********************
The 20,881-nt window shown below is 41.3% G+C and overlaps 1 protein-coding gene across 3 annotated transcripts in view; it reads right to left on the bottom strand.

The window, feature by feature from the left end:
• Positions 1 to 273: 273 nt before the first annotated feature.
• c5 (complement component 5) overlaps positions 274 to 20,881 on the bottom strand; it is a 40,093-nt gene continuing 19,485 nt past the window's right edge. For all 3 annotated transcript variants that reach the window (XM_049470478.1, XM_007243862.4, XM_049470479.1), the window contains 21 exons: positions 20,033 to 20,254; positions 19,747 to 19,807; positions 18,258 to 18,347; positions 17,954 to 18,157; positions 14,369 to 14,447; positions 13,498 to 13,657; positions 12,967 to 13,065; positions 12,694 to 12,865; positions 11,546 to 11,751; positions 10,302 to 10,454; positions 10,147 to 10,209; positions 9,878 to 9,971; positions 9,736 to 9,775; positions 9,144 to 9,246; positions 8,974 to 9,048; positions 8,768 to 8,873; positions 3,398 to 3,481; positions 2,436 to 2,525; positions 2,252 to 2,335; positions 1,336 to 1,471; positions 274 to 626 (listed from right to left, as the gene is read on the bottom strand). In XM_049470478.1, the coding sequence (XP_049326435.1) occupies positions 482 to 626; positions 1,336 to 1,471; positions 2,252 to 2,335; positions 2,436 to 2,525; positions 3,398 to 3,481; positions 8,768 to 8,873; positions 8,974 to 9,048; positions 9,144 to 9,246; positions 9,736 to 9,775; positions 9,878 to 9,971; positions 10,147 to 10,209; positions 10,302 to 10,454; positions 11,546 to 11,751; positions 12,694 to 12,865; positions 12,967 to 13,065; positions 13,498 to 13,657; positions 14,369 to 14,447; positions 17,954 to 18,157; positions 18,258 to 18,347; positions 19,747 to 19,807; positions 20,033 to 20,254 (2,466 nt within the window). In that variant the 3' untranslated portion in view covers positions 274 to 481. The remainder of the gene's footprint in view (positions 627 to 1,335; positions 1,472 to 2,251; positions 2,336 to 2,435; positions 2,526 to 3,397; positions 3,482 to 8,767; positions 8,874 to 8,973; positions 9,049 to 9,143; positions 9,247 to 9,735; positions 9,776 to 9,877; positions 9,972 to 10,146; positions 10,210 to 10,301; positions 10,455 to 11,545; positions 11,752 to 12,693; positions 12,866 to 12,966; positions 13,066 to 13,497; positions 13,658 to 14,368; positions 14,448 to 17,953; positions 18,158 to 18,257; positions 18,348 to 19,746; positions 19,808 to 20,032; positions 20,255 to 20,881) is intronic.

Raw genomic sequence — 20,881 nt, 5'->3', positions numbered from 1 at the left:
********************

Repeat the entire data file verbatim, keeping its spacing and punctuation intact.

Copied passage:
The 20,881-nt window shown below is 41.3% G+C and overlaps 1 protein-coding gene across 3 annotated transcripts in view; it reads right to left on the bottom strand.

The window, feature by feature from the left end:
• Positions 1 to 273: 273 nt before the first annotated feature.
• c5 (complement component 5) overlaps positions 274 to 20,881 on the bottom strand; it is a 40,093-nt gene continuing 19,485 nt past the window's right edge. For all 3 annotated transcript variants that reach the window (XM_049470478.1, XM_007243862.4, XM_049470479.1), the window contains 21 exons: positions 20,033 to 20,254; positions 19,747 to 19,807; positions 18,258 to 18,347; positions 17,954 to 18,157; positions 14,369 to 14,447; positions 13,498 to 13,657; positions 12,967 to 13,065; positions 12,694 to 12,865; positions 11,546 to 11,751; positions 10,302 to 10,454; positions 10,147 to 10,209; positions 9,878 to 9,971; positions 9,736 to 9,775; positions 9,144 to 9,246; positions 8,974 to 9,048; positions 8,768 to 8,873; positions 3,398 to 3,481; positions 2,436 to 2,525; positions 2,252 to 2,335; positions 1,336 to 1,471; positions 274 to 626 (listed from right to left, as the gene is read on the bottom strand). In XM_049470478.1, the coding sequence (XP_049326435.1) occupies positions 482 to 626; positions 1,336 to 1,471; positions 2,252 to 2,335; positions 2,436 to 2,525; positions 3,398 to 3,481; positions 8,768 to 8,873; positions 8,974 to 9,048; positions 9,144 to 9,246; positions 9,736 to 9,775; positions 9,878 to 9,971; positions 10,147 to 10,209; positions 10,302 to 10,454; positions 11,546 to 11,751; positions 12,694 to 12,865; positions 12,967 to 13,065; positions 13,498 to 13,657; positions 14,369 to 14,447; positions 17,954 to 18,157; positions 18,258 to 18,347; positions 19,747 to 19,807; positions 20,033 to 20,254 (2,466 nt within the window). In that variant the 3' untranslated portion in view covers positions 274 to 481. The remainder of the gene's footprint in view (positions 627 to 1,335; positions 1,472 to 2,251; positions 2,336 to 2,435; positions 2,526 to 3,397; positions 3,482 to 8,767; positions 8,874 to 8,973; positions 9,049 to 9,143; positions 9,247 to 9,735; positions 9,776 to 9,877; positions 9,972 to 10,146; positions 10,210 to 10,301; positions 10,455 to 11,545; positions 11,752 to 12,693; positions 12,866 to 12,966; positions 13,066 to 13,497; positions 13,658 to 14,368; positions 14,448 to 17,953; positions 18,158 to 18,257; positions 18,348 to 19,746; positions 19,808 to 20,032; positions 20,255 to 20,881) is intronic.

Raw genomic sequence — 20,881 nt, 5'->3', positions numbered from 1 at the left: